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The interim days allow The Alienist to languish in some character development, which really helps to balance the grim murder investigation. Moore enjoys an outing with his grandmother at a gala/auction benefit for children, blissfully sober. Sobriety looks good on him, especially when he finds Sara waiting for him and they share some more flirtatious, playful banter over a typewriter. They have an easy chemistry now, less forced and more natural. You can tell that they’ve known each other for a while, and maybe are reconnecting in a way they haven’t before. Moore is a total softie who respects Sara’s intellect and sharp wit. So, like Van Bergen, maybe her interactions with Kreizler, while on the flirty side, are a misdirection.

Sara approaches Moore with a startling piece of information concerning Kreizler. In a society newspaper clipping from 30 years ago, a young Kreizler held a recital of a piece by Mozart to entertain an audience. The problem? The piece can only be played with two hands. Sara’s astute detective work leaves the two of them jarred by Kreizler’s lie—a lie he’s been telling for some time now, as it’s the only explanation Moore has known. Kreizler’s never been one to divulge much about himself or his life, but why tell such a huge lie? Was he ashamed in some way? Forced to give a false explanation? Abused as a child?

At Kreizler’s home, Mary serves him stew and he notices a bandage on her finger. Unraveling it, he sees she’s cut herself while preparing the meal; not deep enough to need stitches, but still bleeding. He takes her hand in his very gingerly and licks his finger, using saliva on the wound. He explains that it’s a “natural coagulant,” and Mary seems charmed by his affection even if it’s a little weird. (Okay, it’s very weird). This is the same man who’s sniffed her underwear, so Kreizler’s romantic antics are par for the course. He hangs his head a bit once she leaves as if he just knows that his awkward attempts at romance are terrible. In spite of the weirdness, the tender, Pride and Prejudice-esque touch of their hands is sweet and the tension between them is palpable even though Mary doesn’t speak. Q’orianka Kilcher conveys Mary’s quiet longing beautifully through small smiles and yearning glances.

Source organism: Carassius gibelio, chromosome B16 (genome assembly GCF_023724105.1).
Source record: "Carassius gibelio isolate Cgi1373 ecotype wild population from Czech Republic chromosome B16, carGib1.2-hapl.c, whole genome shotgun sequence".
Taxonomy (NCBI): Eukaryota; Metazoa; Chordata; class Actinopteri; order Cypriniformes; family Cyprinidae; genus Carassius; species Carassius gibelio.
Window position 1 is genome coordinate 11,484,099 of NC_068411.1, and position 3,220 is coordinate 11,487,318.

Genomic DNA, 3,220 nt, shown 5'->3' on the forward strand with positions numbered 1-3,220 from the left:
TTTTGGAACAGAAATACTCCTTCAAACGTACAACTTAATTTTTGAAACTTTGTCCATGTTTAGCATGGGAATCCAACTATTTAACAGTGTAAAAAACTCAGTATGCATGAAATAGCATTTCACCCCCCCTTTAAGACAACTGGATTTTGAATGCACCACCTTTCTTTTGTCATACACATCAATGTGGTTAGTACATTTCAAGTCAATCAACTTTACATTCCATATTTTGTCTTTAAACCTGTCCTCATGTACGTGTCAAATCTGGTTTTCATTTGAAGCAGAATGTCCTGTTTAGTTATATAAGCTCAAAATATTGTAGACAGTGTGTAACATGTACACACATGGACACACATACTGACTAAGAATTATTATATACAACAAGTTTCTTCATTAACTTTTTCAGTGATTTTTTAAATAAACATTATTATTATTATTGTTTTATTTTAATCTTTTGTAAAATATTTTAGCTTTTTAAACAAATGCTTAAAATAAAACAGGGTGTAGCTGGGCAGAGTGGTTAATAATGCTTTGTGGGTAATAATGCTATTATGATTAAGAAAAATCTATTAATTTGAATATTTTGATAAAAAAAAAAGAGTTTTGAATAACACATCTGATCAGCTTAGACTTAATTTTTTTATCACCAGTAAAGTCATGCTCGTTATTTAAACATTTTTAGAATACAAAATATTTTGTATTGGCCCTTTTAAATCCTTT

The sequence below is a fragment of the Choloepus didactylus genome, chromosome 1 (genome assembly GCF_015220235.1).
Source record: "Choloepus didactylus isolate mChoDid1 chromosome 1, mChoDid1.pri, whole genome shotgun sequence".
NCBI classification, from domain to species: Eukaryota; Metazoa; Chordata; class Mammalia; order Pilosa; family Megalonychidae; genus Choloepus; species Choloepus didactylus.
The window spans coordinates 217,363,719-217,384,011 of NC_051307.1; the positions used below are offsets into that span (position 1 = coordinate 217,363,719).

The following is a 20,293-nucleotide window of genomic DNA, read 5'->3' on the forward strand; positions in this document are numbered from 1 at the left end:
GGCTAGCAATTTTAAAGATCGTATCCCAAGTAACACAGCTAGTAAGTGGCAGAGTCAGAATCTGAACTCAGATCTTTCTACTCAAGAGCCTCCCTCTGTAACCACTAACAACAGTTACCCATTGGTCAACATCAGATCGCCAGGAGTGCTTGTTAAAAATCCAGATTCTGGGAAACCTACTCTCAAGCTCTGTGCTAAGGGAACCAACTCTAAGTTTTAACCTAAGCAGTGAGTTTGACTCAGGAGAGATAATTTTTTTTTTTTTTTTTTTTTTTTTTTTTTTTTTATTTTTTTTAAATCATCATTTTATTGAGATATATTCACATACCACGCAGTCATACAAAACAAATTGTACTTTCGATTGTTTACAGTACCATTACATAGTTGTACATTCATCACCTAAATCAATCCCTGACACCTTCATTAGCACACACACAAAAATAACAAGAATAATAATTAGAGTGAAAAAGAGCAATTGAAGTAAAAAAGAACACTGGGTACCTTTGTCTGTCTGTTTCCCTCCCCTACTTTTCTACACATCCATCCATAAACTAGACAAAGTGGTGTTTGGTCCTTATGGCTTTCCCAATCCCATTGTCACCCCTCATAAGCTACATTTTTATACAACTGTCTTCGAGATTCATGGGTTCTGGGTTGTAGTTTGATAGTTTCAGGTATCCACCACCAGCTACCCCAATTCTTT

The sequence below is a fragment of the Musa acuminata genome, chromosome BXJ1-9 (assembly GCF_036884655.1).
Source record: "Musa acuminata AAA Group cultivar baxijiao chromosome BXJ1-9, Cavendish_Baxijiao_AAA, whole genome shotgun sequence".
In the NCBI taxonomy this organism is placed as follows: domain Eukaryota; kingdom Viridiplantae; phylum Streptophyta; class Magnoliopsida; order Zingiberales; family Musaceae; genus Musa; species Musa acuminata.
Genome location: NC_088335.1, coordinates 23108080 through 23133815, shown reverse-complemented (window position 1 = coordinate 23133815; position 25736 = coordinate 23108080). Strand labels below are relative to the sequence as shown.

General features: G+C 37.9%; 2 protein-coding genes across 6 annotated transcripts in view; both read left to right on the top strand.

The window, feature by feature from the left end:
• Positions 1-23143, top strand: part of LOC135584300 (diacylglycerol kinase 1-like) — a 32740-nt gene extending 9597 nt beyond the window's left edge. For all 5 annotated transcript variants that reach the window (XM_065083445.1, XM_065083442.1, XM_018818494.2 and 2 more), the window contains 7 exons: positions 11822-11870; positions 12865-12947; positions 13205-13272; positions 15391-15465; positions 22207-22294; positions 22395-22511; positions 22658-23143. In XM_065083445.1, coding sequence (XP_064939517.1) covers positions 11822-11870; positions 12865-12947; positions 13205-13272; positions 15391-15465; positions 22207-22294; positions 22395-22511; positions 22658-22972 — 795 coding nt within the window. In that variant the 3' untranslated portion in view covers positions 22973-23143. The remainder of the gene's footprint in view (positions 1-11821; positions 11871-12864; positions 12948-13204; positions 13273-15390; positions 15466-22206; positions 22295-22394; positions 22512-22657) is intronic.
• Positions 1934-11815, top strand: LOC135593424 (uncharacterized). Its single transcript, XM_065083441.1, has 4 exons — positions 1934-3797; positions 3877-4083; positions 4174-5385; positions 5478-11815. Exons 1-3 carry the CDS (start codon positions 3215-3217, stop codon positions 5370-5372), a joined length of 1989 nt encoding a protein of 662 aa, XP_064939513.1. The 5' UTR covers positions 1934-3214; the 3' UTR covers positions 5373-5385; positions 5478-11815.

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Meanwhile, at the same gala/auction, Roosevelt makes an appearance with his wife and young daughter Alice. (There was a lot of history nerd fangirling here, as Alice Roosevelt will grow up to be a fascinating, mischievous historical figure). Unfortunately for Roosevelt, his outing isn’t as pleasant as Moore’s. Cornered by J.P. Morgan, he’s warned about the investigation and its consequences for the wealthy elite. Morgan isn’t happy about their alienist questioning members of the church and their connection to the Van Bergens, all of whom helped put Roosevelt in his current position within the police department. When Morgan tells Roosevelt that Van Bergen is being shipped off to Buenos Aires and will no longer be a problem, the commissioner retorts, “What about the children of other cities?” Even as Morgan tries to strong-arm Roosevelt into looking the other way, Roosevelt stands his ground, one built on morality. He won’t put money and power above the lives of innocent children.